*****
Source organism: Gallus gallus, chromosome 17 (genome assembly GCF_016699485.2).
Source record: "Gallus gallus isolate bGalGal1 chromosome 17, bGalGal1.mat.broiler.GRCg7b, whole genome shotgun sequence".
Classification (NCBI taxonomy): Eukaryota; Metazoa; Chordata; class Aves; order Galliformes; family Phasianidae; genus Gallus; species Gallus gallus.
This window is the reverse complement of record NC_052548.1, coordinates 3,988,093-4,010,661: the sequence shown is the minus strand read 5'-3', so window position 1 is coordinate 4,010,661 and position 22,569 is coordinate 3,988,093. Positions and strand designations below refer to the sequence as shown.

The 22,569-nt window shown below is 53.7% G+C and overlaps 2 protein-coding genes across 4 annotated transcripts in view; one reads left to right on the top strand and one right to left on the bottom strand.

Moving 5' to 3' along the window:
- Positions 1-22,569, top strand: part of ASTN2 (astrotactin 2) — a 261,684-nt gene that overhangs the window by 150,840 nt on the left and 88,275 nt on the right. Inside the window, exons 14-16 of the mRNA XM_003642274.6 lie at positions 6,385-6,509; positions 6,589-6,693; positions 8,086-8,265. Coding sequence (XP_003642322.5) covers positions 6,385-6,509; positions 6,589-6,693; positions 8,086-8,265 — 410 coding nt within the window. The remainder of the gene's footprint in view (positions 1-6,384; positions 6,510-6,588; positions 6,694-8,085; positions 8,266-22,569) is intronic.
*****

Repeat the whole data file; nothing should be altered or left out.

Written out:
Source organism: Gallus gallus, chromosome 17 (genome assembly GCF_016699485.2).
Source record: "Gallus gallus isolate bGalGal1 chromosome 17, bGalGal1.mat.broiler.GRCg7b, whole genome shotgun sequence".
Classification (NCBI taxonomy): Eukaryota; Metazoa; Chordata; class Aves; order Galliformes; family Phasianidae; genus Gallus; species Gallus gallus.
This window is the reverse complement of record NC_052548.1, coordinates 3,988,093-4,010,661: the sequence shown is the minus strand read 5'-3', so window position 1 is coordinate 4,010,661 and position 22,569 is coordinate 3,988,093. Positions and strand designations below refer to the sequence as shown.

The 22,569-nt window shown below is 53.7% G+C and overlaps 2 protein-coding genes across 4 annotated transcripts in view; one reads left to right on the top strand and one right to left on the bottom strand.

Moving 5' to 3' along the window:
- Positions 1-22,569, top strand: part of ASTN2 (astrotactin 2) — a 261,684-nt gene that overhangs the window by 150,840 nt on the left and 88,275 nt on the right. Inside the window, exons 14-16 of the mRNA XM_003642274.6 lie at positions 6,385-6,509; positions 6,589-6,693; positions 8,086-8,265. Coding sequence (XP_003642322.5) covers positions 6,385-6,509; positions 6,589-6,693; positions 8,086-8,265 — 410 coding nt within the window. The remainder of the gene's footprint in view (positions 1-6,384; positions 6,510-6,588; positions 6,694-8,085; positions 8,266-22,569) is intronic.